However, there is another part that works for that.
The permissions of my users home directory are 0700 and that means that no one except the user can even see what is in that directory or below it. Thus 755 as the permissions for all directories and 644 for all files created by default in and under my users home directory are still protected from all other users except root.

Again, I have not tried this, but if you really want the user’s umask setting in their ~/bash_profile to affect all processes in the user’s session, it might be possible to hack something together that would do that. I’m thinking of something along the following lines in /etc/systemd/system/user@.service.d/override.conf.

[Service]
ExecStart=
ExecStart=/bin/sh -c 'source <(grep -m 1 -o "umask\s*[0-7]\{3,4\}" ~/.bash_profile); exec /usr/lib/systemd/systemd --user'

I haven’t tested the above script. But I think something along those lines might work as a hack to let the user specify their own umask in their ~/.bash_profile file and have it affect their entire GNOME session. (But be careful with the above script. I think it has the potential to lock you out of your system if it doesn’t work correctly.)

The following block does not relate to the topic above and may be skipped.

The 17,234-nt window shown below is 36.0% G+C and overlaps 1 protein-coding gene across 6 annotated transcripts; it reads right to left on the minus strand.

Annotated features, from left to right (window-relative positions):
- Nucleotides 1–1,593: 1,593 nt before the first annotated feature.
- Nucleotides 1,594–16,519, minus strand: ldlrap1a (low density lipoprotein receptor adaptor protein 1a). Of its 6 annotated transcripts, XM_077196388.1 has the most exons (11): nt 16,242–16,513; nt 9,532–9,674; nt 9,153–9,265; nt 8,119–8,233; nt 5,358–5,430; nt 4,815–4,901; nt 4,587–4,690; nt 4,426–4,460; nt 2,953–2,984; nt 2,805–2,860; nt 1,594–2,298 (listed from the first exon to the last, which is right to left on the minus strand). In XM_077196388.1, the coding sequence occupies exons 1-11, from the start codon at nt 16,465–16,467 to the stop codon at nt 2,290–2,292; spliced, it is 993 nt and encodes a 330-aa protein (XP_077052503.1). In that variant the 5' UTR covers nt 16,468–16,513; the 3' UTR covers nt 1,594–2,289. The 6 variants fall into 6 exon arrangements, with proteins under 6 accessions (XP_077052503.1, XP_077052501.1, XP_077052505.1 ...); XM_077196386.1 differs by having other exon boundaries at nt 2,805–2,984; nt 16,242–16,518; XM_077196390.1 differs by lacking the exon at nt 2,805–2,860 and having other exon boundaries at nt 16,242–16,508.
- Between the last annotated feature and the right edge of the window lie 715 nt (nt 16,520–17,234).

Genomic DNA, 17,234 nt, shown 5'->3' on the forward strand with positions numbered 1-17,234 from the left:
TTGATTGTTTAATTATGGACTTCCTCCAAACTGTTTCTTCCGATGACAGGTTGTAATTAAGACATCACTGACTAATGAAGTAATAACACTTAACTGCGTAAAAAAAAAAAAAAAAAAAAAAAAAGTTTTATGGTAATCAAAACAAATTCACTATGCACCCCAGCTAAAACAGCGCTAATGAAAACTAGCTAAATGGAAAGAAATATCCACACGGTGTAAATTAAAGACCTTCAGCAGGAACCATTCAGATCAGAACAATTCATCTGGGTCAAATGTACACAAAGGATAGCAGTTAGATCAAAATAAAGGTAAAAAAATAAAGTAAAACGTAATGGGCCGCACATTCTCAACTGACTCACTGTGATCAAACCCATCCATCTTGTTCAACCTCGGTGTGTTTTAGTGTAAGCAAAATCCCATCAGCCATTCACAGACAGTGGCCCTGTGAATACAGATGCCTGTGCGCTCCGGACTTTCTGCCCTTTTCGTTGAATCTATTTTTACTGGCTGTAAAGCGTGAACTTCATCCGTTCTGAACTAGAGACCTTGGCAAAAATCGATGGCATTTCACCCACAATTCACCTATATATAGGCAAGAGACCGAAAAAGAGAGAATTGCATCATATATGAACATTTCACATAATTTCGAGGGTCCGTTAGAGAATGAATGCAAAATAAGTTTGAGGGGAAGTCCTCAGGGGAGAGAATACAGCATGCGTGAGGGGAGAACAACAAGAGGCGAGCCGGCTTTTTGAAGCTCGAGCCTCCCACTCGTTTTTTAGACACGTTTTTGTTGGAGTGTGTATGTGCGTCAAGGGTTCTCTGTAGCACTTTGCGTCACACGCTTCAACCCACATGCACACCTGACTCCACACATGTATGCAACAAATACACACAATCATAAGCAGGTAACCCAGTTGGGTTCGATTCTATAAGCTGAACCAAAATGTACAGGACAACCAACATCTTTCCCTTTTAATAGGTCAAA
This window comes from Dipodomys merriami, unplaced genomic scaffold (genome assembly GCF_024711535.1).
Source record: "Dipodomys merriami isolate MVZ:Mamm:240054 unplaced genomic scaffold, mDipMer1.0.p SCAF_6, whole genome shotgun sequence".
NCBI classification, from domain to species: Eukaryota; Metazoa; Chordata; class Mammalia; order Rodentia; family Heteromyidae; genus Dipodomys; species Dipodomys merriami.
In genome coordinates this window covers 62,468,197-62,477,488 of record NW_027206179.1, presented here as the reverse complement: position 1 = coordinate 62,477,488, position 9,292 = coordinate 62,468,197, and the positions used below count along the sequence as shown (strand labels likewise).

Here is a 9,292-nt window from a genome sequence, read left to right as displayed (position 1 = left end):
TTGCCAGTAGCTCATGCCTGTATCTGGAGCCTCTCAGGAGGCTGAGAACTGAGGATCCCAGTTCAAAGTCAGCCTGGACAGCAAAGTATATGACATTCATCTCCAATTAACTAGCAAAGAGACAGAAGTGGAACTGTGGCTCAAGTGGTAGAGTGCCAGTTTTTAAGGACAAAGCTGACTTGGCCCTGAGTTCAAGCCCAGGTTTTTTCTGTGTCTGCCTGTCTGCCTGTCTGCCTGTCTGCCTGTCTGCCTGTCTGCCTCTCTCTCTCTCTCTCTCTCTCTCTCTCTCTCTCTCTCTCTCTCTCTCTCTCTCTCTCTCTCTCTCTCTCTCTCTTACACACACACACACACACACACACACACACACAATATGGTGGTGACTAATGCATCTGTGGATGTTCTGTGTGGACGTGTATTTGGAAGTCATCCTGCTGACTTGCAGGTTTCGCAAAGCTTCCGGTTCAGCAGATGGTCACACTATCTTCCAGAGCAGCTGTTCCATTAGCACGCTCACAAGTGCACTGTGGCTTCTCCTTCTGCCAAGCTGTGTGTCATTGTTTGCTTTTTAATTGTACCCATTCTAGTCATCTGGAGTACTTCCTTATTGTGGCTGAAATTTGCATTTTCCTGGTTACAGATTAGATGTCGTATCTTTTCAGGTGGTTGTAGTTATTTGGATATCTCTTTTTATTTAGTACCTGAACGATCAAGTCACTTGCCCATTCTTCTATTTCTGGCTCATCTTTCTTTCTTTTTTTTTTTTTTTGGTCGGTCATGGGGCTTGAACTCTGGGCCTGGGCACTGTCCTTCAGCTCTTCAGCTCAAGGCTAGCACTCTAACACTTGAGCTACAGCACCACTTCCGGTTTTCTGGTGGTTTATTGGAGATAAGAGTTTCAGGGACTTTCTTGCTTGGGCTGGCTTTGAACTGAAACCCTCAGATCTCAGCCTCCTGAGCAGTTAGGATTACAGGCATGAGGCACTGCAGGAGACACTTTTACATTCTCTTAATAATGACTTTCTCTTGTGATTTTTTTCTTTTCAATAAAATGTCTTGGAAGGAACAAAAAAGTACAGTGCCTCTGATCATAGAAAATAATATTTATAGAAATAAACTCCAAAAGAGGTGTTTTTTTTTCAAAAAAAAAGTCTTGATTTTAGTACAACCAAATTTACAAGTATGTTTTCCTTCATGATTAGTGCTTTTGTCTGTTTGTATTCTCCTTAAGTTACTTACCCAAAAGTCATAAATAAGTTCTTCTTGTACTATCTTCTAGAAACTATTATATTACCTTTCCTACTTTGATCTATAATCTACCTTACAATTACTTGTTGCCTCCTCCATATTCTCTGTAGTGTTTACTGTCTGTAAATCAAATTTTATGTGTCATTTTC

There might be better ways. Especially if, e.g., you are using something like an LDAP database for the user information and you can set the permissions so the users can modify their own GECOS fields (pam_umask claims it will read umask settings from GECOS fields).

Jeff, gnome does not pay attention to the value in /etc/bashrc. It is easy to show this, change that value, then launch an application from gnome, and you will see it is still world readable.

For one to claim this they must show exactly what they have done (step by step and including commands) so others may test and see if this is fact or if something has been changed that overrides the default config – including SELinux.

In my experience nothing under any users home directory is world readable without changing permissions on the /home/USER/ directory. Over 20 years experience with Linux backs me up in that.

Note that as long as the app is launched by that user they will have access to anything that user would be able to access from a command line terminal. Most apps run as the user who launched the app. If you have 2 different users defined on that system and each has some data in their home directory structure then this would be a test of what you claim.